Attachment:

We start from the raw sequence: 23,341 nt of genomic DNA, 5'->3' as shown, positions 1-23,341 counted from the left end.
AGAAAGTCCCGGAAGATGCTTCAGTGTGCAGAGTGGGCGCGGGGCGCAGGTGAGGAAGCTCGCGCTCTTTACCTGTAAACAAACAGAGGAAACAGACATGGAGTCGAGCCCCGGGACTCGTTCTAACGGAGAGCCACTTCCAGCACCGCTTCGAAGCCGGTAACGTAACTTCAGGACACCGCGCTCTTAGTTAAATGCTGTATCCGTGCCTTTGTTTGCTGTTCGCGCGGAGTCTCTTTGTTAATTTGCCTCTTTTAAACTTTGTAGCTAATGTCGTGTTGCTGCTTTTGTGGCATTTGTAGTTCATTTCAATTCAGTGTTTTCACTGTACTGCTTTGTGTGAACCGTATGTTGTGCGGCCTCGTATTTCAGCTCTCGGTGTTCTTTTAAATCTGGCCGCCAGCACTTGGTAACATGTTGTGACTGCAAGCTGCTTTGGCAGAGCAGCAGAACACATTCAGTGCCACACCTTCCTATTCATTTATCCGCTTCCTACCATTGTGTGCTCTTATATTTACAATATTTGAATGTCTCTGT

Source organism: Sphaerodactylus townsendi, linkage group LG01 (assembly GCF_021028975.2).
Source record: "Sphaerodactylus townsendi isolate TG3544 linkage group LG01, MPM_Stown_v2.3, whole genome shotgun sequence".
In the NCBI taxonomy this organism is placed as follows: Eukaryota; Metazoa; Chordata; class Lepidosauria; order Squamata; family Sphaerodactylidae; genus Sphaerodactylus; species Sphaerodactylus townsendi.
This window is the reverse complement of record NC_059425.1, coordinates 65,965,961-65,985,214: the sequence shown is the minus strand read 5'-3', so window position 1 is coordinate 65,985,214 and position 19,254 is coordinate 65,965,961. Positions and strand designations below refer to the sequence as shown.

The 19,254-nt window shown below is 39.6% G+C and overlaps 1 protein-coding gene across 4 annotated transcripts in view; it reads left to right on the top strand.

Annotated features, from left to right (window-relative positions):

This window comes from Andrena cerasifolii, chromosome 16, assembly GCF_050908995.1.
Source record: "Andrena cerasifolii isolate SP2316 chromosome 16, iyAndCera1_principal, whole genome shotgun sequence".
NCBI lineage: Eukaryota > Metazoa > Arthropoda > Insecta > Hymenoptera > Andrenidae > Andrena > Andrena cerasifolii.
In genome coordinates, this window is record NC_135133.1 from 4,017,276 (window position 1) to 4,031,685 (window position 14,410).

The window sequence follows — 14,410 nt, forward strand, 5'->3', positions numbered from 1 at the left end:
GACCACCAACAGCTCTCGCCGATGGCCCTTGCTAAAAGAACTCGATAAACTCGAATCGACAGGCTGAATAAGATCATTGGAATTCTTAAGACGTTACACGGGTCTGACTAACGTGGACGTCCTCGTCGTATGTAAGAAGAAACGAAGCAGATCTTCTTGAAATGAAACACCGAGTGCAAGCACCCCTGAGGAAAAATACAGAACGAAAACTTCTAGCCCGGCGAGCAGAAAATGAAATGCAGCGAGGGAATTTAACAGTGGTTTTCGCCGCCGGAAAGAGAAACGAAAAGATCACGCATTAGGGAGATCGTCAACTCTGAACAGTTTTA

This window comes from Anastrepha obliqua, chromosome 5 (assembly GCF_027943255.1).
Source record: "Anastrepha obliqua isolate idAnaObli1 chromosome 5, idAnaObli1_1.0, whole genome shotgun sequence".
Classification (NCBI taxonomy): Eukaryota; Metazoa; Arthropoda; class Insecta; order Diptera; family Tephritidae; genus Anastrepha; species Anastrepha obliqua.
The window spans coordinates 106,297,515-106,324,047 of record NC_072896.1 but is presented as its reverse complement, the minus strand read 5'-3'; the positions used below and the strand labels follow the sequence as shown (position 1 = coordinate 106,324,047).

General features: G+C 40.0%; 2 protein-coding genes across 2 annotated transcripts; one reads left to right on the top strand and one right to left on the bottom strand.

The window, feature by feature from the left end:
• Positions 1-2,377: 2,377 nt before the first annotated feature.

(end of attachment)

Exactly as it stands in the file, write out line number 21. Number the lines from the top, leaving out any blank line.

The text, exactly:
• Positions 1-2,377: 2,377 nt before the first annotated feature.